Bailey Rangefinder Gemini: Review

By: Michael Browning, Photography by: Michael Browning

The new Bailey Rangefinder Gemini offers value for money and a clever and lightweight design.

The Gemini reviewed here is one of three new, solid-wall Bailey Rangefinder vans, with two new slide-out models due out in a few more months. All the vans share some important things in common: they are locally designed and built for Australian touring conditions, and each weighs around two-thirds that of a similar size and specced mainstream Australian caravan.


The 6.66m (21ft 10in external) Gemini tips the scales at just 1820kg Tare and, with its twin 105L water tanks full and with the van packed to its generous 500kg payload, it can be hauled easily and legally by any car with a 2500kg tow capacity. What this means is that you don’t have to purchase a large 4WD to enjoy touring Australia in a good-sized caravan. Of course, a lighter van is also easier to tow, and easier on fuel and other consumables such as tyres and brakes.


Bailey’s patented Alu-Tech interlocking aluminium extrusion framing, its 35mm thick composite roof and walls, and 44mm floor all come from the UK, taking full advantage of the 65-year-old company’s substantial investment in the latest German machinery. However, the body panels are stamped out to a uniquely Australian design before being flat-packed for local assembly.

At Bailey Australia’s Campbellfield, Vic, HQ, all the pieces come together on a local Austrail steel chassis which has been designed to take advantage of the van’s strength to form a lightweight, yet robust, integrated structure. These are quite different underpinnings to a European chassis and suspension modified for ‘Australian conditions’, and the proof is in the weight of the Rangefinders. Because the Gemini’s frame and five-part body become a solid, structural component when locked to its floor, up to 450kg has been shaved from the weight of the ladder-frame chassis without sacrificing rigidity or strength.

Apart from its decals (which are due to be revised on production Rangefinders), the Gemini’s obvious external difference to British Baileys is its single, central, panoramic front window. New wheel arch mouldings and vacuum-formed front and rear bumper moulds made of impact-resistant Bear-X TPO – a material unique to Rangefinder – are other distinctive changes to the new 2.49m (8ft 2in)- wide body.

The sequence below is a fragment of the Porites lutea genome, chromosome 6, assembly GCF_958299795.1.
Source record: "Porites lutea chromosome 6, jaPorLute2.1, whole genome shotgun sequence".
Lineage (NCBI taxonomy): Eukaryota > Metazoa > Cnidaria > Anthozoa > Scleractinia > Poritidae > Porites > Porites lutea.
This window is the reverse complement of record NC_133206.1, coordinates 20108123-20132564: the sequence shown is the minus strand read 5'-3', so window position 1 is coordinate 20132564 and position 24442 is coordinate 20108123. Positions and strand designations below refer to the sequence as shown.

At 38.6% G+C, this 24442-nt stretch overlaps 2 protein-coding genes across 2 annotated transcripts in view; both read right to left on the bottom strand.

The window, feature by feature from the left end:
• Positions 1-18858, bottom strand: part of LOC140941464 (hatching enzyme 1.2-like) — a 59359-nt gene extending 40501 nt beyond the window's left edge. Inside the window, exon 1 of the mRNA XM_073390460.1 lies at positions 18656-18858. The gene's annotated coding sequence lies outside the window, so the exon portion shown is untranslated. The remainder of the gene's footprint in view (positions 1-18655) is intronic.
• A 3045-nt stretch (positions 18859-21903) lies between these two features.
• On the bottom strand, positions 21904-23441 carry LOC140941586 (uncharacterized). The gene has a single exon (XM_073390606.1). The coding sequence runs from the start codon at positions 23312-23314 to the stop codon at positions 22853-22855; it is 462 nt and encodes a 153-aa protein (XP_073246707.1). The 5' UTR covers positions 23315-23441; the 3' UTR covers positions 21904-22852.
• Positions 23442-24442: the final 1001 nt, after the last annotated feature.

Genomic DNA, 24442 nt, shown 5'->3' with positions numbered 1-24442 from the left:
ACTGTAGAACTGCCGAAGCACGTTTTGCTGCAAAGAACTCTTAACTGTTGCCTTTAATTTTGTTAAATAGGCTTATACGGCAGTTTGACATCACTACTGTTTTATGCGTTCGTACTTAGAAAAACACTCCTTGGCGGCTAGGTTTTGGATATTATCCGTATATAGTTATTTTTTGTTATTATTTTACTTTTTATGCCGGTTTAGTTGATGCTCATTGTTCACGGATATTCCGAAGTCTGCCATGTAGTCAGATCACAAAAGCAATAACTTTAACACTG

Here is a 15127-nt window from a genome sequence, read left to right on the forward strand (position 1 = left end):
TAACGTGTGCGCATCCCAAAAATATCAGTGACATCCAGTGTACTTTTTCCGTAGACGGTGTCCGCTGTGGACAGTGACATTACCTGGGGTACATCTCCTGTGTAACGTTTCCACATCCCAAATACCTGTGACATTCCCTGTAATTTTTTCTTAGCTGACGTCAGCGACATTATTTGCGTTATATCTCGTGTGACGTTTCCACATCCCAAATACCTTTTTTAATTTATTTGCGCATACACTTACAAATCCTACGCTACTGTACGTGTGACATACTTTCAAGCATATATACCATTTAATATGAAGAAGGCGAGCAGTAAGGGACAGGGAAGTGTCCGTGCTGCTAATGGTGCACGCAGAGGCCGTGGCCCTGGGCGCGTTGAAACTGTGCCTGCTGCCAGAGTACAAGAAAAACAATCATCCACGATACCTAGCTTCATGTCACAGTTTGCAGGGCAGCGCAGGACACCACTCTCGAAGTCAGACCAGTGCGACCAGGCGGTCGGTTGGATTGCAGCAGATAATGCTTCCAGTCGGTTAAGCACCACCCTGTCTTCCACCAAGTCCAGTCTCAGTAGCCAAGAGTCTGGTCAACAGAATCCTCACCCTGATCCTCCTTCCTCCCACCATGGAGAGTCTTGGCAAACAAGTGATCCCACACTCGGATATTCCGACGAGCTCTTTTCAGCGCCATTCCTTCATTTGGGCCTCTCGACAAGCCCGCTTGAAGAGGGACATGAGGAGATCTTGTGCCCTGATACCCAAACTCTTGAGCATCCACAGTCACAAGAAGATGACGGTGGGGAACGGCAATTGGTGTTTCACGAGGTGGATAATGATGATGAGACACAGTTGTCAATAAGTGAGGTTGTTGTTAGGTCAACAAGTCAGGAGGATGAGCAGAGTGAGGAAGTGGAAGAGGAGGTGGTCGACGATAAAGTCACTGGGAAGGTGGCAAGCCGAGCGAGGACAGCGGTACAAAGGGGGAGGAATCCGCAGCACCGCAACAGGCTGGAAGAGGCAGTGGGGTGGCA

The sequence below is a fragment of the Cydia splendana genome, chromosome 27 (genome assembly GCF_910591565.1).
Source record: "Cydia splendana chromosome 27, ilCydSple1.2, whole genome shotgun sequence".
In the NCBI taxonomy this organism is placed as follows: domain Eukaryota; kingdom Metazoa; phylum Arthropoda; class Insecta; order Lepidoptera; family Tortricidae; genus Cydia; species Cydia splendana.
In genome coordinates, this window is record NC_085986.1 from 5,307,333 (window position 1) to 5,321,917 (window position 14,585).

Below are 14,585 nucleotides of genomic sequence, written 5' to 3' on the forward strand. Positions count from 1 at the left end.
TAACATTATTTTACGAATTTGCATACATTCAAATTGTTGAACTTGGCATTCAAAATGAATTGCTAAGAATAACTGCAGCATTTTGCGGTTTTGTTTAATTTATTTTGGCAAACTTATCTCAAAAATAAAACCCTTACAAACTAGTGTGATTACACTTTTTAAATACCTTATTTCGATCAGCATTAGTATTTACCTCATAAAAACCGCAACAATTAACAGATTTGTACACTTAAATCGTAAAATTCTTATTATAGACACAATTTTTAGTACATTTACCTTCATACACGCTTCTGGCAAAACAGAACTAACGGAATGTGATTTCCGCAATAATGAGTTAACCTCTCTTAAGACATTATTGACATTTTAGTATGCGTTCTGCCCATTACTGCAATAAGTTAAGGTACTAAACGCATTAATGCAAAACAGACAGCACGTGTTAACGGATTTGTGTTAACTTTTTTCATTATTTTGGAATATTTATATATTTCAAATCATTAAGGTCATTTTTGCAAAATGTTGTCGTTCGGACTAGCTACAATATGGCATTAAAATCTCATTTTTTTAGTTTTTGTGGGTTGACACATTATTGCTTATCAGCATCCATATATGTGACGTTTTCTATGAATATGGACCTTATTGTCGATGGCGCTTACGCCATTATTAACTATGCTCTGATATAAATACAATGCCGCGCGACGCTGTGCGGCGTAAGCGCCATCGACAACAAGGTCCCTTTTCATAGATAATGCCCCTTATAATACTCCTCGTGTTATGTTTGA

Look closer and you’ll see a pair of ‘naked’ 9kg gas cylinders on the A-frame and, behind them, a neat shield for the gas regulator and its flexible steel piping, a large rectangular hatch for the front full tunnel boot, the sturdy-looking new Dometic security door, and the standard 15in alloy wheels shod with 205/70 light truck road tyres.


A critical aspect of any new caravan, particularly one that blends British and Australian know-how, is how it tows and, here, I’m about to go out on another limb.

It’s no secret that Toyota’s 200 Series LandCruiser is one of the best tow cars around and it was clearly a lot more capable than the Gemini required. But there are benefits in having a caravan that, fully-laden, weighs only about 70 per cent of your tow vehicle and I can say, unequivocally, that the LC200/Gemini combination probably delivered the best and most confident large caravan towing experience I have ever had. It tracked arrow true on every surface at virtually any speed.

The Gemini’s stability is due, in part, to having the axles further rearward, which puts more weight on the tow ball than a typical Euro van but the inherent stability of the LandCruiser, combined with careful loading of the Gemini and the load-levelling benefit of the Hayman-Reese weight distribution hitch that was fitted, allowed us to maintain impressive speeds on all surfaces.